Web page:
B. v. HORIZON BLUE CROSS BLUE SHIELD OF NEW JERSEY, No. 2:2014cv01153 - Document 36 (D.N.J. 2016)

Court Description: OPINION AND ORDER denying 29 Motion to Quash Plaintiff's subpoena served on Permedion; Permedion shall produce the documents requested by October 21, 2016. Signed by Magistrate Judge Cathy L. Waldor on 9/30/2016. (ld, )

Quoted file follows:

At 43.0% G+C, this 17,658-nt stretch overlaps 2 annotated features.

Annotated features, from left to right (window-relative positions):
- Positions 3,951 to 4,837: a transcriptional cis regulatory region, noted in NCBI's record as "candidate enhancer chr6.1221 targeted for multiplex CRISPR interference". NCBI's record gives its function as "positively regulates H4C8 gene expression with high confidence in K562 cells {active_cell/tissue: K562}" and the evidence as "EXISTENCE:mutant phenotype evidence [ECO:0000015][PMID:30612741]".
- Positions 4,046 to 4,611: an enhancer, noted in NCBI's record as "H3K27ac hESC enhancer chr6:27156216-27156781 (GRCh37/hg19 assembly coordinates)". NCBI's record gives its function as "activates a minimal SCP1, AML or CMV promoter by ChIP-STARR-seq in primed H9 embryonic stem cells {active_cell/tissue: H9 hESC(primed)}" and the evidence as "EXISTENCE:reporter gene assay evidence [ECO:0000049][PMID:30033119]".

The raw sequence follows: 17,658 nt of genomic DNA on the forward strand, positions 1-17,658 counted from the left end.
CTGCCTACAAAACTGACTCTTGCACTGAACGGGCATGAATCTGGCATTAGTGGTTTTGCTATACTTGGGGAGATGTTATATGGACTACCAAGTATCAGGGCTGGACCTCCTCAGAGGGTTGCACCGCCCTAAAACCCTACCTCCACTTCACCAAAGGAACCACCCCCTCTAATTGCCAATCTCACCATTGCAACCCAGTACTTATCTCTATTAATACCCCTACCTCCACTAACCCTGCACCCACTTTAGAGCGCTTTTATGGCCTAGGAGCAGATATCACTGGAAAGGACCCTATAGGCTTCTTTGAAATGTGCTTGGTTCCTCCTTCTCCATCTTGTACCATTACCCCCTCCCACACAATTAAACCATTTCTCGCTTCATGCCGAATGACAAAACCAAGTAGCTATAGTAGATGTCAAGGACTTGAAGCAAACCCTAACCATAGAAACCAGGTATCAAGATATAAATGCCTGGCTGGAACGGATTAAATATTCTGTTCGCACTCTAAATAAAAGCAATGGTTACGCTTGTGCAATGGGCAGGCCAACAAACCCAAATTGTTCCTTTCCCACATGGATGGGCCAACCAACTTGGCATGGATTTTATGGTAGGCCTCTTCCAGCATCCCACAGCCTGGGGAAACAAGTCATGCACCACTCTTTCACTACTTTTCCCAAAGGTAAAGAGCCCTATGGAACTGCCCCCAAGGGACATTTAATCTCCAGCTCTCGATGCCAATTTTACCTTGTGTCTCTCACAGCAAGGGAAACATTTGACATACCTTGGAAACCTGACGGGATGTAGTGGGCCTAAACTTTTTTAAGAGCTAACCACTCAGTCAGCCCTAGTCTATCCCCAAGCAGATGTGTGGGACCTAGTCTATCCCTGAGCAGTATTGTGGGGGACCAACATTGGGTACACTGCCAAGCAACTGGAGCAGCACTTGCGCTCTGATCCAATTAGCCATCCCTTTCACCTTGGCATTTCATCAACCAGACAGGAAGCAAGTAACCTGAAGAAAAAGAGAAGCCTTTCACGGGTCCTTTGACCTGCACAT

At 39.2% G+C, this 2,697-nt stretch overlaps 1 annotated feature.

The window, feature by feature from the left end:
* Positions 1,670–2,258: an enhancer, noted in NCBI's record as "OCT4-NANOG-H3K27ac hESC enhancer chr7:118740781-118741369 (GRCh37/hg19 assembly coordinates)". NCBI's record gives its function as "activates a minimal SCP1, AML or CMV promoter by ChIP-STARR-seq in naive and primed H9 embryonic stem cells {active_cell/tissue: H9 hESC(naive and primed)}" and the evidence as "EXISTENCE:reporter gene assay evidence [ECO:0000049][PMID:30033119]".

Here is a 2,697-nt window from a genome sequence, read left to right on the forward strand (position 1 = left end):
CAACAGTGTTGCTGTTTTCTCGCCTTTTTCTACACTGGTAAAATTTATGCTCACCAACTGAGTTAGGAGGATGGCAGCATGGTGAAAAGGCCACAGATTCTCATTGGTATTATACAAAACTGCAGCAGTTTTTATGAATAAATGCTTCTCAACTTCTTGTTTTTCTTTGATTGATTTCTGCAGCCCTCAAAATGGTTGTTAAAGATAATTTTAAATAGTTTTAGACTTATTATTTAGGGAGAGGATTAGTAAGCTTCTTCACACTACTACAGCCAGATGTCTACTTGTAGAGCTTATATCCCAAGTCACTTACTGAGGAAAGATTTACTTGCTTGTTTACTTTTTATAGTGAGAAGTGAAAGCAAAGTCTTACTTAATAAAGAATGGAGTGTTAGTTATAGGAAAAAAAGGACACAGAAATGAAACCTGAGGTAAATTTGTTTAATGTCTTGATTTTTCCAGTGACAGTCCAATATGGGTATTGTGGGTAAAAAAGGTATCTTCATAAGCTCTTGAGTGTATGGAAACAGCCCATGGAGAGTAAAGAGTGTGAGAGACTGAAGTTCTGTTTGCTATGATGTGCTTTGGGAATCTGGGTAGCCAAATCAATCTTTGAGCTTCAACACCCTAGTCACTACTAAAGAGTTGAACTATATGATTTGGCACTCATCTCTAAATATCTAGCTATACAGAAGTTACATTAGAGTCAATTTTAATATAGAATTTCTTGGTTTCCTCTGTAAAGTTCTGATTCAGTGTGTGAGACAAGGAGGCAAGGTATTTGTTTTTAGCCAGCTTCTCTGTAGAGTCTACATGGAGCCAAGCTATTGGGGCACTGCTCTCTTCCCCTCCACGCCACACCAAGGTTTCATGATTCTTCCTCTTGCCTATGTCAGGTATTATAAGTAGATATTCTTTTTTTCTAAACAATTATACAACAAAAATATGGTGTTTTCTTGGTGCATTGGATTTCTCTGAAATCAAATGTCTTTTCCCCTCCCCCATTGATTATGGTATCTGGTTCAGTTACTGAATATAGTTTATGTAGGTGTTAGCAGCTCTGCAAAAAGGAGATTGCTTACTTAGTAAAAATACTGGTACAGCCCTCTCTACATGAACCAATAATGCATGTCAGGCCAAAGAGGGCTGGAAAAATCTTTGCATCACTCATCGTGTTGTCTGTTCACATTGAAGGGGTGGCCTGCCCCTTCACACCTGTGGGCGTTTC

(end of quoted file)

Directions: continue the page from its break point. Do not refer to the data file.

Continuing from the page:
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B. v. HORIZON BLUE CROSS BLUE SHIELD OF NEW JERSEY Doc. 36 NOT FOR PUBLICATION UNITED STATES DISTRICT COURT DISTRICT OF NEW JERSEY ________________________________________ : : : Plaintiff, : : v. : : HORIZON BLUE CROSS BLUE SHIELD OF : NEW JERSEY, : : Defendant. : ________________________________________ : RACHEL B., Civil Action Nos. 14-CV-01153 (CCC) (CLW) OPINION AND ORDER WALDOR, United States Magistrate Judge This matter comes before the Court upon a motion by Movant New Jersey Department of Banking and Insurance (“Department”), to quash the subpoena Plaintiff, Rachel B., served upon non-party HMSPermedion, Inc. (“Permedion”). For the reasons set forth below, the Court denies Movant’s motion. I. Background On February 21, 2014, Plaintiff filed suit against Defendant, Horizon Blue Cross Blue Shield of New Jersey (“Horizon”), for recovery of benefits under 19 U.S.C. §1132(a)(1)(B) (Complaint, ECF No. 1). Plaintiff, Rachel B., has a history of mental illness, including an eating disorder, depression, anxiety, and ADHA. On April 4, 2013 Rachel was admitted to Oliver-Pyatt Center (“Oliver-Pyatt”), for partial hospitalization of her eating disorder and other related mental health illnesses. (Compl. at ¶12). Plaintiff’s medical expenses were covered through April 29, 2016. She was not released from Oliver Pyatt until June 25, 2013. (Compl. at ¶17). Defendant, 1 Dockets.Justia.com Horizon is the insurer of Plaintiff’s mental health benefits and Magellan Behavioral Health (“Magellan”) is the administrator of that insurance plan. (Compl. at ¶3). Oliver-Pyatt appealed the denial of Rachel’s benefits to Magellan and when that was denied, submitted a second level appeal to Horizon that was also denied on May 3, 2013. (Compl. at ¶17-21). The New Jersey Independent Health Care Appeals Program (“IHCAP”) allows individuals to appeal denials of payment by their health benefits plan to the New Jersey Department of Banking and Insurance (“Department”). (Brief, at 2 (ECF No. 29)). Any decision as to benefit determinations made pursuant to IHCAP are binding on both parties. Plaintiff submitted an external appeal application to the Department on May 6, 2013. (Brief, at 2). Her appeal was referred to Permedion, an independent review organization used by IHCAP and Permedion denied Rachel’s appeal on May 8, 2013. (Brief, at 5). When Rachel was discharged on June 25, 2016 she had $80,000 in uncovered medical expenses. (Compl. at ¶22). Rachel filed suit in the District of New Jersey on February 21, 2014 to compel Horizon to pay for her treatment. (Compl. at ¶6). On May 3, 2016 Plaintiff subpoenaed Permedion for “all documents regarding [Plaintiff`s] claim and/or appeal with [Horizon] . . . [including, but not limited to], all medical reviews, correspondence, invoices, and identification of medical reviewers by name.” (Brief, at 2-3). In response, the Department filed the instant Motion to Quash the third-party subpoena that is now before this Court. (ECF No. 29). The Department argues the information sought by Plaintiff is not discoverable pursuant to the confidentiality mandate of the New Jersey Health Care Quality Act (N.J.S.A. 26:2S-12f). The confidentiality mandate indicates: “The covered person's medical records provided to the Independent Health Care Appeals Program and the independent utilization review organization and the findings and recommendations of the organization made pursuant to this act are confidential and shall be used only by the department, the organization and the affected carrier for the purposes 2 of this act. The medical records and findings and recommendations shall not otherwise be divulged or made public so as to disclose the identity of any person to whom they relate, and shall not be included under materials available to public inspection pursuant to P.L.1963, c.73 (C.47:1A-1 et seq.).” (N.J.S.A. 26:2S-12f). Plaintiff maintains that this provision of the Health Care Quality Act is preempted by the federal statute on the Employee Retirement Income Security Program (ERISA), 29 C.F.R. § 2560.503-1. ERISA requires every employee benefit plan to establish procedures for a claimant “to appeal an adverse benefit determination” to ensure there is a “full and fair review of the claim.” 29 C.F.R. § 2560.503-1(h)(1). A full and fair review includes providing a claimant “reasonable access to, and copies of, all documents, records, and other information relevant to the claimant`s claim for benefits.” 29 C.F.R. § 2560.503-1(h)(2)(iii). A document or record will be considered relevant if it was “relied upon in making the benefit determination; [or] was submitted, considered, or generated in the course of making the benefit determination.” 29 C.F.R. § 2560.503-1(m)(8). Full and fair review also includes identifying “medical or vocational experts whose advice was obtained on behalf of the plan in connection with a claimant’s adverse benefit determination.” 29 C.F.R. § 2560.5031(h)(3)(iv). Based on these provisions of the federal statute Plaintiff argues she is entitled to subpoena Permedion for documents and identification of the medical reviewers involved in making her benefit determination. II. Discussion The present motion raises two relevant questions: (1) what is the meaning of the confidentiality provision in the New Jersey Health Care Quality Act statute; and (2) does ERISA preempt the New Jersey statute, making any confidentiality provision that conflicts with ERISA unenforceable? 3 a. New Jersey Health Care Quality Act Confidentiality Provision As the Department acknowledges, “the confidentiality provision of N.J.S.A. 26:2S-12f has never been the subject of a court’s decision.” (Brief, at 6). The Third Circuit in Lomando v. United States, 667 F.3d 363 (3d Cir. 2011), indicated the analysis of a statute should begin with the “plain language of the statute.” Id. at 385. “If the statute suggests more than one interpretation, the broader legislative scheme, its history, and relevant sponsor statements” may inform the Court's interpretation. Id. at 385. The “legislature’s intent is the paramount goal when interpreting a statute” and a court should look past the plain meaning of a statute if “it produces a result demonstrably at odds with the intentions of its drafters.” Lomando, 667 F.3d at 386; Lloyd v. HOVENSA, LLC., 369 F.3d 263, 270 (3d Cir. 2004) (internal quotations omitted). The second sentence of the confidentiality provision in the Health Care Quality Act 1 cites to the New Jersey Open Public Records Act (N.J.S.A. 47:1A-1). The Open Public Records Act memorializes the responsibility a public agency has to “safeguard from public access a citizen’s personal information with which it has been entrusted when disclosure thereof would violate the citizen’s reasonable expectation of privacy.” This reference to the Open Public Records Act supports a reading of the confidentiality provision that accounts for the intention of the New Jersey legislature to protect the privacy concerns of plan participants. An interpretation of the statute that restricts an individual from accessing information used in assessing her benefit’s claim would run contrary to this purpose. The record is not adequately developed for this Court to conclusively determine the legislature’s true intent, but there is reason to believe the Department’s proposed 1 “The medical records and findings and recommendations shall not otherwise be divulged or made public so as to disclose the identity of any person to whom they relate, and shall not be included under materials available to public inspection pursuant to P.L.1963, c.73 (C.47:1A-1 et seq.).” (N.J.S.A. 26:2S-12f). 4 reading of the statute would produce a result “at odds with the intentions of its drafters.” Lloyd, 369 F.3d at 270. b. ERISA Preemption Even if the Health Care Quality Act’s confidentiality provision is read to preclude the participant from accessing her administrative file it will be preempted by ERISA. Section 1144(a) indicates ERISA “shall supersede any and all State laws insofar as they may now or hereafter relate to any employee benefit plan.” 29 U.S.C. § 1144. The Supreme Court has characterized this preemption clause as “broad” and “sweeping.” Metro. Life Ins. Co. v. Massachusetts, 471 U.S. 724, 146 n.23 (1985). ERISA does have an “insurance saving clause,” to ensure individuals are not exempt from state laws that regulate insurance. 29 U.S.C. § 1144(b)(2)(A). But, the statute is clear that if a state law “prevents the application of a requirement of” ERISA it is preempted. 29 C.F.R. § 2560.503-1. As agreed to by the parties, the trier of fact in this case will be assessing whether Horizon’s decision to deny benefits was “arbitrary and capricious.” (See ECF No. 18). Under the Independent Health Care Appeals Program, Horizon is required to comply with the final decision of the independent utilization review organization, Permedion. In its May 9 letter to Plaintiff, Horizon confirmed it intention to comply with Permedion’s decision to deny coverage. (ECF No. 34-2). When applying the arbitrary and capricious standard to determine if a plan participant was afforded a full and fair review, the Third Circuit ruled the “documents that Permedion reviewed during the external appeal of [Plaintiff’s] benefits denial” are part of the record to be reviewed by the District Court. Mirsky v. Horizon Blue Cross & Blue Shield of New Jersey, 586 F. App'x 893, 895 (3d Cir. 2014). “Although Permedion's review was conducted by an external body . . . the 5 external review was part of Horizon's clearly articulated review process, and evidence introduced during that appeal was therefore part of the record.” Id. at 895 (internal quotations omitted). Specifically, “the external review was the last appeal conducted prior to the filing of [the District Court] action, [so] information considered during that review was properly before the District Court.” Id. at 895 – 896. The Department attempts to distinguish Mirsky by the fact that there was new information provided to Permedion at the time of the external appeal. The Third Circuit places little weight in this fact when determining Permedion’s files are part of the administrative record. Rather, like in this case, the concern is determining if the claimant was afforded a full and fair benefits review as outlined by ERISA. The Department contends that disclosure of the medical reviewer’s name would discourage medical professionals from participating in the program. ERISA specifically calls for identification of medical reviewers. The claimant’s interests and the primacy of the federal legislature in protecting those interests outweigh any concerns about a “chilling effect.” (Reply Brief, at 7). III. Conclusion To assess whether Plaintiff’s claim was granted full and fair review, the trier of fact will review the administrative record of her claim. If the confidential mandate of the New Jersey Health Care Quality Act is read to prevent Plaintiff from accessing her complete record, it will directly conflict with the rights granted by ERISA regarding a full and fair review. The provision will be preempted by ERISA and Plaintiff will be permitted to examine the documents. Alternatively, a reading of the Health Care Quality Act that takes into account the drafters intention to protect the privacy interests of the plan participant will afford Plaintiff access to the documents in question. 6 For the foregoing reasons, Plaintiff is entitled to the requested documents. Movant’s motion to quash the subpoena Plaintiff served upon Permedion is denied. IV. Order ACCORDINGLY, IT IS on this 30th day of September, 2016, ORDERED that the New Jersey Department of Banking and Insurance’s motion to quash Plaintiff’s subpoena served on Permedion is DENIED; ORDERED Permedion shall produce the documents requested by October 21, 2016; and FURTHER ORDERED that the Clerk shall terminate ECF No. 29. s/Cathy L. Waldor CATHY L. WALDOR United States Magistrate Judge 7